MENU
Kayaking

Rivers are the roads in the Amazon rainforest and southeastern Peru is no exception. The Tambopata region features several rivers, the most important being the Madre de Dios and the Tambopata River itself. Formed with water that drains from the towering Andean mountain range, the Rio Tambopata flows all year long with large volumes of water that rushes over gravel beds in some areas, a few rocky zones that make small rapids, and a deep, soft channel in the lower parts of the river. We use this river on a daily basis to travel to and from our lodges as well as for several exciting rainforest activities, and often see caimans, herons, macaws, and other wildlife in the rainforest on its banks.

One of the activities that makes the closest connection with the river is kayaking. As with kayaking on the lakes and rivers of Canada and other northern destinations, all it takes to kayak is the kayak itself, a paddle, and a lifejacket. Sign up for this activity and we provide the equipment and a fantastic tropical locale to enjoy the Tambopata River by kayak. During the easy-going paddling downstream, you might see toucans, a caiman or two, river turtles, and other wildlife. The versatility of the small kayak can also make it easier to approach riverside vegetation that may hide exotic birds and other animals.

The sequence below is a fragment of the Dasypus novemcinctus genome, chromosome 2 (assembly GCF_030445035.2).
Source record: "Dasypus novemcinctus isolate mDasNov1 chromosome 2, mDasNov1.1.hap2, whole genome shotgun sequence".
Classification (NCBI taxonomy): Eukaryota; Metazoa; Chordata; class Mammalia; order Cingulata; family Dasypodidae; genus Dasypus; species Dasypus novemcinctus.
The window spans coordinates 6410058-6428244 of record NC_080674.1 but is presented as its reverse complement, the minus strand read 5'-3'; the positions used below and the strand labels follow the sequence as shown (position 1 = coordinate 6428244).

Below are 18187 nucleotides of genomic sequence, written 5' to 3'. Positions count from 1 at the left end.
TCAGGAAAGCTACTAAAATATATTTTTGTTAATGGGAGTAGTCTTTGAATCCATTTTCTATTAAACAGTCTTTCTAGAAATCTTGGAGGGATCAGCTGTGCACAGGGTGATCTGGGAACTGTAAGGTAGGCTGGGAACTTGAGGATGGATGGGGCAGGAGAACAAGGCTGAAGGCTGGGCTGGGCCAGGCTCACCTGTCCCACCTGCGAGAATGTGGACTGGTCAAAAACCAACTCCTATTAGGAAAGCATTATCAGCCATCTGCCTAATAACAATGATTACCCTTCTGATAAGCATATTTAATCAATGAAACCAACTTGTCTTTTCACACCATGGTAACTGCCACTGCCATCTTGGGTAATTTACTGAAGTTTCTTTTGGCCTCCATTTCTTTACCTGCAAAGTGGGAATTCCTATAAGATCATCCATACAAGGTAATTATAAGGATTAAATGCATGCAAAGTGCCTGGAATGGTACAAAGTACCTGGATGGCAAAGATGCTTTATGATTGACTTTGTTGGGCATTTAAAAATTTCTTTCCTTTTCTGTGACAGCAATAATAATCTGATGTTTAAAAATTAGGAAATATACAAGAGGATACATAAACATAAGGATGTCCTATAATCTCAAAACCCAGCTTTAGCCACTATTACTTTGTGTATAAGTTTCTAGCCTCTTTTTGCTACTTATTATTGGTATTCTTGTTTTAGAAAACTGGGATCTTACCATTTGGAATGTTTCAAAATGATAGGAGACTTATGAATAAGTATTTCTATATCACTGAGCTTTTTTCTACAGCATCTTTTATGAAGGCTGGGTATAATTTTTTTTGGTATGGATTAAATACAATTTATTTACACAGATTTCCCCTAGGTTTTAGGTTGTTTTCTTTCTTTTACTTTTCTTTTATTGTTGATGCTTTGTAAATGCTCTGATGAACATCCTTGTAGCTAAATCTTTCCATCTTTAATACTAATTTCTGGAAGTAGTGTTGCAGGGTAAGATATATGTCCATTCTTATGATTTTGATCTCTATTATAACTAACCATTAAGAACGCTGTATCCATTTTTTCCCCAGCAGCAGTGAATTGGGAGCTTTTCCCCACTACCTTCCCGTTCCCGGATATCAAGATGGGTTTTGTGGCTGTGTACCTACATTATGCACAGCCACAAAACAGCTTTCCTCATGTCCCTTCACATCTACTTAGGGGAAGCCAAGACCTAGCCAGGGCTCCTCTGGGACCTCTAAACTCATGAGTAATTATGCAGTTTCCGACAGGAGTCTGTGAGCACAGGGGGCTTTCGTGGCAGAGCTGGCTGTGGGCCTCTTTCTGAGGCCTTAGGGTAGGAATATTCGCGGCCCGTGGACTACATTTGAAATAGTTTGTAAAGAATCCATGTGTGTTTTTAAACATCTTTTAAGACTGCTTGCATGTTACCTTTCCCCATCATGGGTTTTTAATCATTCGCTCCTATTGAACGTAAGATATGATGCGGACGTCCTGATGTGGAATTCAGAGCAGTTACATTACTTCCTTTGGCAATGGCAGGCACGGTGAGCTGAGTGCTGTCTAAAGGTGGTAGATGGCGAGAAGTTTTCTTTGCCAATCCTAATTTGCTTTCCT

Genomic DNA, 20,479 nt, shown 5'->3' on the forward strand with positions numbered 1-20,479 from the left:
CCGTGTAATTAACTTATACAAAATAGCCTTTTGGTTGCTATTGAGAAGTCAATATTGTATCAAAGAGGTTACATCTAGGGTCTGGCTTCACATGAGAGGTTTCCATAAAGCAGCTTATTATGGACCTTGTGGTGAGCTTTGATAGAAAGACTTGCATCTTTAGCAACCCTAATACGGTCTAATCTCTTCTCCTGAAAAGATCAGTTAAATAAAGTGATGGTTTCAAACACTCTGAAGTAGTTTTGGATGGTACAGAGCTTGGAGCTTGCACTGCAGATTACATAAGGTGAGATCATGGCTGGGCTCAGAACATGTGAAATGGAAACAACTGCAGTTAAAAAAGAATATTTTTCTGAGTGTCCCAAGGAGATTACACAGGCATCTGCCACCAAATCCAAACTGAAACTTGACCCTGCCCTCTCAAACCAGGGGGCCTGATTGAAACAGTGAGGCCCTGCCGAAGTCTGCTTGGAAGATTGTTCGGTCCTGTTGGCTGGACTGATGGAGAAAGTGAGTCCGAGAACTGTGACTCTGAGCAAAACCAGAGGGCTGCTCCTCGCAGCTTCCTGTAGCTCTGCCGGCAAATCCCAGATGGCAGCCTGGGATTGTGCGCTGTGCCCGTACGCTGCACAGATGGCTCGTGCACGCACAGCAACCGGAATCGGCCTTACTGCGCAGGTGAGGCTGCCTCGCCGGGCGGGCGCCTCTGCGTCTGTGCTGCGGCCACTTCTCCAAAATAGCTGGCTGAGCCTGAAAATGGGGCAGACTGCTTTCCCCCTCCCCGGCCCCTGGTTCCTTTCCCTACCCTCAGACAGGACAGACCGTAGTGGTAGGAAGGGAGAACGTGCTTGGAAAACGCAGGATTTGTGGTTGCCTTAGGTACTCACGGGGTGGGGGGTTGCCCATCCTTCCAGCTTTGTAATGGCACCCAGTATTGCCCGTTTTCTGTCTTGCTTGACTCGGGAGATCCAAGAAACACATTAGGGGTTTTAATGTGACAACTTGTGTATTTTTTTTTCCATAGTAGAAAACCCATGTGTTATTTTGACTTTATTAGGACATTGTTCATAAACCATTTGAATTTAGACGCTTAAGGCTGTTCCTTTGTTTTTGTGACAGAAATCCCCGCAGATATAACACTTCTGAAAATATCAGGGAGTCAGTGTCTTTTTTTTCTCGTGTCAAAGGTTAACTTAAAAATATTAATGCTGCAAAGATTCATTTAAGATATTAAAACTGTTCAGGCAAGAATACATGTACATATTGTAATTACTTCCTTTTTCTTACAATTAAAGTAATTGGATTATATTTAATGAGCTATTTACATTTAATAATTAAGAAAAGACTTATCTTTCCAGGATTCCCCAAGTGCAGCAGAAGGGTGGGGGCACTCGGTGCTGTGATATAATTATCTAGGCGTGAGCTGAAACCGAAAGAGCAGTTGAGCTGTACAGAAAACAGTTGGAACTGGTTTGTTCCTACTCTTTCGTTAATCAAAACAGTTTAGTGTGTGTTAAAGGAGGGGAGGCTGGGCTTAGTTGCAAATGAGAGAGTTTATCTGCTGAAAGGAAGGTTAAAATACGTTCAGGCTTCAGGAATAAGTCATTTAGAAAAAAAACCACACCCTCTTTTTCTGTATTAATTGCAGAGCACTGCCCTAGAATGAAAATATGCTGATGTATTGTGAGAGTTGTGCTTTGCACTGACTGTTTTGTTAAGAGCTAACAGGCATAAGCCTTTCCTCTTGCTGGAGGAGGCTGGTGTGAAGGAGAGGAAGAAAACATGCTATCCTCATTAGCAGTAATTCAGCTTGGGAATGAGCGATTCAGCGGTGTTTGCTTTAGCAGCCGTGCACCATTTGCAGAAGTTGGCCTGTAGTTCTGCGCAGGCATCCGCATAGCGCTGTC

To do this activity, we start with a boat that brings us upriver, and then we will paddle down a portion of the Tambopata where there are a few small rapids interspersed with calm waters. On the way, we will also see some small farms near the edge of the forest, and will see some local people working on those farms. We finish off the day with a stop on a sandy, riverside beach where we can take a dip in the refreshing water. No experience is required for this activity other than swimming knowledge.

As Seen in

WIRED
BBC RADIO
National Geographic
Telegraph
The Huffington Post
engadget
yahoo News
Popular Science